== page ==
Friday, June 01, 2007

Don't you dare negate my polarity: Spalding University shouldn't invite Yarmuth to give its commencement. It's bad Karma

The Louisville Courier-Journal yesterday had a story about the little dust-up over Congressman John Yarmuth being invited to give the commencement address at Spalding University in Louisville. Spalding is at least nominally a Catholic institution and Yarmuth is pro-abortion. As my friend Mike Janocik at Kentucky Right to Life pointed out in the story, the U. S. Catholic bishops released a statement several years back that would seem to preclude such invitations.

But what I found most interesting--and amusing--were a couple of comments by Tori Murden McClure, vice president for external relations for Spalding, although she could pass for the school's astrology adviser. In the first comment, she pretty much lays bare why Yarmuth was invited:
"The congressman is in a position to influence financial aid policies that might improve access to higher education for those who can least afford it," she said. . Murden McClure said Spalding's trustees chose Yarmuth because he serves on the U.S. House Committee on Education and Labor and can promote legislation on student grants and loans.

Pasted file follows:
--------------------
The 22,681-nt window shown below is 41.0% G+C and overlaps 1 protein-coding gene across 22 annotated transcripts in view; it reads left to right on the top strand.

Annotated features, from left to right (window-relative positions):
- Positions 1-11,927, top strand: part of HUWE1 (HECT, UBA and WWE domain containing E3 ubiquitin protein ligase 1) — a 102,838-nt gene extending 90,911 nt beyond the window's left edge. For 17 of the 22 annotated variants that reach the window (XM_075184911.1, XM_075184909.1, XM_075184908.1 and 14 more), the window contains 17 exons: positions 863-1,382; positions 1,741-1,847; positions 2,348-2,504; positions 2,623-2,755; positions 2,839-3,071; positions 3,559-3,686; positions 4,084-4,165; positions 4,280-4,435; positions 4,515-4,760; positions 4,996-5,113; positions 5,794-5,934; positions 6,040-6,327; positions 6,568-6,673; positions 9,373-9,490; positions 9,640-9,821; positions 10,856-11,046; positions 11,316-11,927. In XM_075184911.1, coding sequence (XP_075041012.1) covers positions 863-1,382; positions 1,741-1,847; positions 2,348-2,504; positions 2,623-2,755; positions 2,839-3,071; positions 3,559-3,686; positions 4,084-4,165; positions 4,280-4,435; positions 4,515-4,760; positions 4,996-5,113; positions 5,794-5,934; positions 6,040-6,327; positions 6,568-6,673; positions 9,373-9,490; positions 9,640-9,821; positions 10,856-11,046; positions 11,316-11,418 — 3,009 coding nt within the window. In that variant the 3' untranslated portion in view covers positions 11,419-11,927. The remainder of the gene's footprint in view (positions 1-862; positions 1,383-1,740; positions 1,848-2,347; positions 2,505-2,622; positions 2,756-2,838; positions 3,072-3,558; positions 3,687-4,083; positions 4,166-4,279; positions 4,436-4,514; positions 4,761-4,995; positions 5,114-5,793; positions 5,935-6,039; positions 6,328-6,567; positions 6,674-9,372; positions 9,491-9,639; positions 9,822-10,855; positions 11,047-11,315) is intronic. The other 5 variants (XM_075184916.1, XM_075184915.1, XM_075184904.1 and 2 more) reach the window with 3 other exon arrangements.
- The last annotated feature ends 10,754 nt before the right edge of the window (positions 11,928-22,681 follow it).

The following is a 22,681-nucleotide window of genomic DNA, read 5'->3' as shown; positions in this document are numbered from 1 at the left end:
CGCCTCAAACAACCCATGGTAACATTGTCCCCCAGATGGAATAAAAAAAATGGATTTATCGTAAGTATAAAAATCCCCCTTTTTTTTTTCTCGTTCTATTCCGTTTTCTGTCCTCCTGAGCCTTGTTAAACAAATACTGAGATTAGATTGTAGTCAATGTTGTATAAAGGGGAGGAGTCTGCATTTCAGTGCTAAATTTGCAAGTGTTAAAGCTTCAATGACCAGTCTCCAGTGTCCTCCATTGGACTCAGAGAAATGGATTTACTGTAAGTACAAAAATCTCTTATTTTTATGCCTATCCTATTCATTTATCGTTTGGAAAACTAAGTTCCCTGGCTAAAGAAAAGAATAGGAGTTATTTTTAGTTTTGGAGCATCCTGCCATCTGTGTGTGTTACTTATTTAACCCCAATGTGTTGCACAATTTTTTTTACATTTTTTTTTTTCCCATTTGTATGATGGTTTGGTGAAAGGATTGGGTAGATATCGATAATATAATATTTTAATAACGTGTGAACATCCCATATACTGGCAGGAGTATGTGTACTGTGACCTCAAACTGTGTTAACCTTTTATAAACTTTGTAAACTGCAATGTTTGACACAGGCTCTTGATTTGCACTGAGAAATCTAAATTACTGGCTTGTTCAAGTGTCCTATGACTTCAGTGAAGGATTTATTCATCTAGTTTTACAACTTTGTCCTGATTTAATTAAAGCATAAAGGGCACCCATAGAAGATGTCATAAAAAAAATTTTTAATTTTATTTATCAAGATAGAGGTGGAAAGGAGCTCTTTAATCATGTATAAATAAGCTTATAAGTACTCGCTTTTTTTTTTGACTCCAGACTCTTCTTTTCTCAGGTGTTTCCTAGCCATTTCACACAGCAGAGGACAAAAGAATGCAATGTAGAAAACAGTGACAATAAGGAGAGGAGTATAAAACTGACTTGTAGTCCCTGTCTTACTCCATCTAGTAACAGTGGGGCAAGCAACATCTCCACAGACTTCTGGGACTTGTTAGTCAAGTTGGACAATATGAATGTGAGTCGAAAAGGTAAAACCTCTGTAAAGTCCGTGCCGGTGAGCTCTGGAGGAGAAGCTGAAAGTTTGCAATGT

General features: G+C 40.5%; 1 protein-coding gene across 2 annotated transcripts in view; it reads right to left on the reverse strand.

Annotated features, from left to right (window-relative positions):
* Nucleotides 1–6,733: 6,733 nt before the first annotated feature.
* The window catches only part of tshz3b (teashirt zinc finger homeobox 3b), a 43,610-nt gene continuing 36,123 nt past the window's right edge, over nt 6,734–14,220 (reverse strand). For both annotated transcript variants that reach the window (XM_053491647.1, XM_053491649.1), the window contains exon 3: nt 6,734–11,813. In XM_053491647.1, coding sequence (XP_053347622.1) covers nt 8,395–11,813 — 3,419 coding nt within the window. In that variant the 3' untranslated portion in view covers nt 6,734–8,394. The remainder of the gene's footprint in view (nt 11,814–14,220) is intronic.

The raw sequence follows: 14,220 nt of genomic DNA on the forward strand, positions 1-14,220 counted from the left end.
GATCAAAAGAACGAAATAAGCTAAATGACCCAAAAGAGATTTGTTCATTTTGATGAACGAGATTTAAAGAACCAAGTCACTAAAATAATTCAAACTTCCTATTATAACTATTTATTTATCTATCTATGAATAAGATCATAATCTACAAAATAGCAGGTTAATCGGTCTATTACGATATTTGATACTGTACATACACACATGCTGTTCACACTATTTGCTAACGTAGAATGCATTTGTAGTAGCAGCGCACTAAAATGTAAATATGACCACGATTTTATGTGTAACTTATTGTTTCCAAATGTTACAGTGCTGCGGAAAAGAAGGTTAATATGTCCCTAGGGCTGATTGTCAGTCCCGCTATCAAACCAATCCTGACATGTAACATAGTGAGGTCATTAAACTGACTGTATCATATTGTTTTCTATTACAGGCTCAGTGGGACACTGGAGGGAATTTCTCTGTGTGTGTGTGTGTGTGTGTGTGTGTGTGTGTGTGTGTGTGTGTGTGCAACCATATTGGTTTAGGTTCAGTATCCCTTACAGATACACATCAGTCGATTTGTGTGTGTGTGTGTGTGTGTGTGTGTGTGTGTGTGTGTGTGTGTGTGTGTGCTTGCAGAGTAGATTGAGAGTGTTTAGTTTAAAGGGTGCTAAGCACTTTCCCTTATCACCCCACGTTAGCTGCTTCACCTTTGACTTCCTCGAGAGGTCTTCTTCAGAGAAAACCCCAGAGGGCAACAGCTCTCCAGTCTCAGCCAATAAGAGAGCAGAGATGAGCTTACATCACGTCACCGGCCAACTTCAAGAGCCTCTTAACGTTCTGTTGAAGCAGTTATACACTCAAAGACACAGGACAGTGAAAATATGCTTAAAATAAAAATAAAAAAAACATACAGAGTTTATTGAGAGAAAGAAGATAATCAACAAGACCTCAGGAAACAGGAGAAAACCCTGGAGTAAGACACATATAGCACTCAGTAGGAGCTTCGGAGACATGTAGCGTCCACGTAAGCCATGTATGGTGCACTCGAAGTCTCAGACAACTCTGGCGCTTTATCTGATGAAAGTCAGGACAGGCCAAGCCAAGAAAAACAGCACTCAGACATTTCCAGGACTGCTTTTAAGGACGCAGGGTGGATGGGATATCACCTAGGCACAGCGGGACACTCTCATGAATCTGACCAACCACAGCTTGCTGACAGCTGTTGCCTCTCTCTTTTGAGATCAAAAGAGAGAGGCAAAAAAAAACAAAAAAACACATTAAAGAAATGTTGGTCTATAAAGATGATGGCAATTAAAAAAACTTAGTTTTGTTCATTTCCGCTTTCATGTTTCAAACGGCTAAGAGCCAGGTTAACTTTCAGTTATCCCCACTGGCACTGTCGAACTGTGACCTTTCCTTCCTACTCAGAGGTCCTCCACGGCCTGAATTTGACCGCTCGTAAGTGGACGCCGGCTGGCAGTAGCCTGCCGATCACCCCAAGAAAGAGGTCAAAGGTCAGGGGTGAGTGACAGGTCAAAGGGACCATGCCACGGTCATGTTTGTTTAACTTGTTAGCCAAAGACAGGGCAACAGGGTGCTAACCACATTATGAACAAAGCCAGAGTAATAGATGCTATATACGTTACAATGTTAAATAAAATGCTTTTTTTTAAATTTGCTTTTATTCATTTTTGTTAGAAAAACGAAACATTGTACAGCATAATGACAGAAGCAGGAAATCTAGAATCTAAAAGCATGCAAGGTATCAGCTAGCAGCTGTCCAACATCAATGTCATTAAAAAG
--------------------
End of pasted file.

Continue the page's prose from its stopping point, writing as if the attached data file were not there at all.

There you have it. Just dangle a little money in front of some people (or institutions), and those nice little principles they like to tout go right out the window. But then there was this one (and you might want to prepare yourself to read this by burning a little incense and sipping some herbal tea):
"True diversity is challenging. It calls us to be reflective, humble, and hospitable in our responses to opposing points of view. Promoting diversity forces us to negate polarity and to question single-sided viewpoints."
Okay, I can handle some of the first part of that. But "negate polarity"? What does that mean? Or maybe there is something in canon law forbidding positive polarity that I missed. How do you negate polarity anyway? And does it require an electrician?

And then there is the little matter of questioning "single-sided viewpoints." First of all, is there such a thing as a viewpoint that is not "single-sided"? Aren't all viewpoints "single-sided", even (and perhaps especially) those viewpoints that reject single-sidedness? And by questioning anything, aren't you, ipso facto, rejecting diversity?

Now c'mon. Do they really allow Catholics to talk like this? I thought Benedict was going to bring more discipline to the Church?

I'm Sorry. I'm being sarcastic. Maybe I need my polarity negated, or maybe I just need to sit down and contemplate all this for a while.

In the lotus position, of course.

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